Now, for the second time, she was in Noah's room, shoving clothes into a backpack to bring with him to the institution. His bedroom had always been messy, but since he'd been sick it was downright chaotic, and Joann had never had the time to clean it along with the rest of the house. It didn't matter how much the doctors explained, she still didn't fully understand what was happening inside her son's head (not that she ever had, but now it was even harder to pick apart), but she was pretty sure that even mental illness was not supposed to affect someone's ability to clean their own bedroom, and the fact that he had ignored her repeated requests for him to at the very least pick up all the crap that was strewn across the floor just pissed her off. She didn't understand why Noah would periodically flinch at nothing, or why he would periodically blank out and stare into empty space, or why he'd thrown Sarah down the stairs, or why the fuck he'd jumped off a bridge.

Yes, logically, she knew it was all because of the disease in his head. But she didn't know why.

Feeling an all-too-familiar surge of anger, Joann slammed the bag she was packing onto his cluttered desk, sinking onto the edge of his bed and resting her head in her hands. Every cell in her body was prickling with exhaustion, and she was just so sick of having to deal with this, with getting overdue bills in the mail, with holding up three jobs in order to barely meet the hospital payments every month, with everything. She sighed, her teeth grinding slightly as she tried to push down the urge to drive her fist into the wall.

"Mom?"

She looked over her shoulder to see Sarah standing in the doorway, her arms hugging her skinny chest. There was a hideously large patch of blackened skin blooming over her right temple, and a pattern of smaller bruises down the side of her neck left from Noah's fingers. Joann knew there were a few more on her shoulders and back.

"Hey, sweetie. What's up?"

"Is Noah coming back?" Sarah's voice trembled a little, as did her shoulders.

Joann tried to smile comfortingly. "No. You don't need to worry about that. It won't happen again."

Sarah swallowed. "But...why isn't he coming back?"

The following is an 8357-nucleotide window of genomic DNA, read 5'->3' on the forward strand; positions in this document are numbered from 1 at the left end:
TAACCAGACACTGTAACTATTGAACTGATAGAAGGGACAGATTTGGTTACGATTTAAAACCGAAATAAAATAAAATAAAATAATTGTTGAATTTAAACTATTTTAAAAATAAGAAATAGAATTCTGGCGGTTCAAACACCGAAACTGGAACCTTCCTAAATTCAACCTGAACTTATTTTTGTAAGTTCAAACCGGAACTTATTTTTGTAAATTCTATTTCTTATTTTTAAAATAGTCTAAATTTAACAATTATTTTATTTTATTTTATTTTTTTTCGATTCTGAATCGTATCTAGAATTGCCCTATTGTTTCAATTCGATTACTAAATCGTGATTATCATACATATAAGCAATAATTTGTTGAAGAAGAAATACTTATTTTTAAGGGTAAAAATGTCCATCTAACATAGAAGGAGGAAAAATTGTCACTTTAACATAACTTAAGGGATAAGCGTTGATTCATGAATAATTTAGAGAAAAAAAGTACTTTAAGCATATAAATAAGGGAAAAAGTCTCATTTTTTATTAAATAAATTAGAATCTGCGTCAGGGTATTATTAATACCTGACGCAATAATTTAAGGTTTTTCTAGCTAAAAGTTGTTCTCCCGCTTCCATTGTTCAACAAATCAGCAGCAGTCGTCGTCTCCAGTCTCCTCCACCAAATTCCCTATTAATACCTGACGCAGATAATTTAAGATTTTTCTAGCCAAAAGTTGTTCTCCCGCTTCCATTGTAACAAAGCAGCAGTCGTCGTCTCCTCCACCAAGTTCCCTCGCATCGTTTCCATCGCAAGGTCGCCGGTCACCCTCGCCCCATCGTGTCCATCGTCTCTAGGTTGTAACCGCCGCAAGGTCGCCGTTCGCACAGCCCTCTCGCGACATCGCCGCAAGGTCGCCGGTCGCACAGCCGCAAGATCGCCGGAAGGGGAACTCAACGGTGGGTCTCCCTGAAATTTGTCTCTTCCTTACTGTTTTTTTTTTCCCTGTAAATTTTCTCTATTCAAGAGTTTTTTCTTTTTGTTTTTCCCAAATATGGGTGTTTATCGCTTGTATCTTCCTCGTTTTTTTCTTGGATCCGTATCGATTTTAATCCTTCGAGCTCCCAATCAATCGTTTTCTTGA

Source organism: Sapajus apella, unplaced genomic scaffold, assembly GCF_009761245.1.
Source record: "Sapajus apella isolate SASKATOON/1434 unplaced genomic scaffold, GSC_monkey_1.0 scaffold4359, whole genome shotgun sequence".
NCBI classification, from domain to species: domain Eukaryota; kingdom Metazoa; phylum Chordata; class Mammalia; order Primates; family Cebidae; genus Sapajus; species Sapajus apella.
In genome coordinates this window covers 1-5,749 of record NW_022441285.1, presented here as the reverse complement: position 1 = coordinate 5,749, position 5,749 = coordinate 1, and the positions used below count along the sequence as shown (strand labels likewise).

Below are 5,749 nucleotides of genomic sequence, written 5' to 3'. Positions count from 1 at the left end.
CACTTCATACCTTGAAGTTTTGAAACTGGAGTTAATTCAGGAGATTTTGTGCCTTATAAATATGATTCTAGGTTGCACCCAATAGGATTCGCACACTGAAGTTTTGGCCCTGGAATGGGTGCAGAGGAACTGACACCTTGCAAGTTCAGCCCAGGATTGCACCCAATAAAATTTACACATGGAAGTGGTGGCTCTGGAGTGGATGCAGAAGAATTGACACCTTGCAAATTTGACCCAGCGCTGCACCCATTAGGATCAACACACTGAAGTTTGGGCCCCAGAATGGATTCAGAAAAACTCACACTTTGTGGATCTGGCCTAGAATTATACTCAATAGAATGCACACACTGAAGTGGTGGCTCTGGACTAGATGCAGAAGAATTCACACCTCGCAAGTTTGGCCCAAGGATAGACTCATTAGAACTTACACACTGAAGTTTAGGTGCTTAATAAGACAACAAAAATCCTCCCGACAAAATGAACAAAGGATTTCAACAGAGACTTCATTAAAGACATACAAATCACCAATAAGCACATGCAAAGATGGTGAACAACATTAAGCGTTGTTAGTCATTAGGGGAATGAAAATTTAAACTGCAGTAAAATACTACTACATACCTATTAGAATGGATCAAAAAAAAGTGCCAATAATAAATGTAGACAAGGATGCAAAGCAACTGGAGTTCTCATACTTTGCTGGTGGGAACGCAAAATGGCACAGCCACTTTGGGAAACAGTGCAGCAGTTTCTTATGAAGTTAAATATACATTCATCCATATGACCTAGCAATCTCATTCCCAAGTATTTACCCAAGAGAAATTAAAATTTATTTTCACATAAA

"Honey, we can't have him live here if there's any chance he'd hurt someone."

The girl's lower lip trembled. "Would he come back if it was my fault?"

Joann's eyebrows snapped together, and she stood up. "What do you mean?"

"He wouldn't have hit me if I didn't do anything."

"Sarah, it wasn't your fault," Joann said firmly, crossing the room to wrap her daughter in a tight hug (well, as tight as possible without aggravating Sarah's bruises). "It was Noah's fault, and only Noah's fault. Okay?"

Sarah sniffled, but nodded, and Joann gave her a quick kiss on the top of her head. "You want Frosted Flakes for dinner?"

"...Yeah."

Once Sarah had gone back downstairs, Joann sighed and returned to packing Noah's bag. She began to dig through his closet in search of his one and only sweatshirt and found it on the floor beneath his no-longer-used letterman jacket. As she carelessly snatched it to throw it into the bag, there was a solid thunk as an object that had been wrapped in the sweatshirt fell out. Joann frowned and picked up a well-used and slightly worn notebook with no name or label of any sort on the cover. Thinking it might be something left over from when Noah was in school, she leafed through a couple pages, her eyes widening as she skimmed over sheets filled to the margins with disorganized scribblings running left, right, backwards, upside down, and in every other direction possible, in some cases even running straight off the page mid-word.

As her heart picked up speed slightly, Joann sat back on the edge of the bed, staring at the chaos in her hands. Noah's handwriting had gotten even messier and more jagged - some spots had holes in the paper where the pen had punched through - and Joann noticed that on some pages the penmanship turned from jagged to softer and more jumbled and then back again, and her heart climbed back into her throat when she realized that she was looking at physical evidence of the difference between when Noah was taking his medication and when he wasn't.

Words and snippets began to jump out at her as she turned the pages, as if announcing the most prominent parts of her son's broken mind.

I got to get out of here

my tongue is gone it left

i swearto god if she sticks me again ill KILL HER

why wont tyler leave me the fuck alone

ASSHOLES DAMN FUCKERS

shut up Shut up shut up shut up sut up shut up

im going to take my brain and throw it outthe window and bash my head through the glass

Why can i never remember wha

GET OFF ME

The words suddenly blurred, and Joann reached up to wipe her eyes with the back of her hand. The solid pages of nonsensical text were cut through with the occasional doodle - thick black lines like veins that wove back and forth between the words without forming any sort of picture. Joann took a deep breath and shut the book, tucking it under her arm as she carried the packed bag downstairs. She set the bag by the front door, then took the notebook into the kitchen, where she dropped it into the trash can before reaching into the fridge for a beer.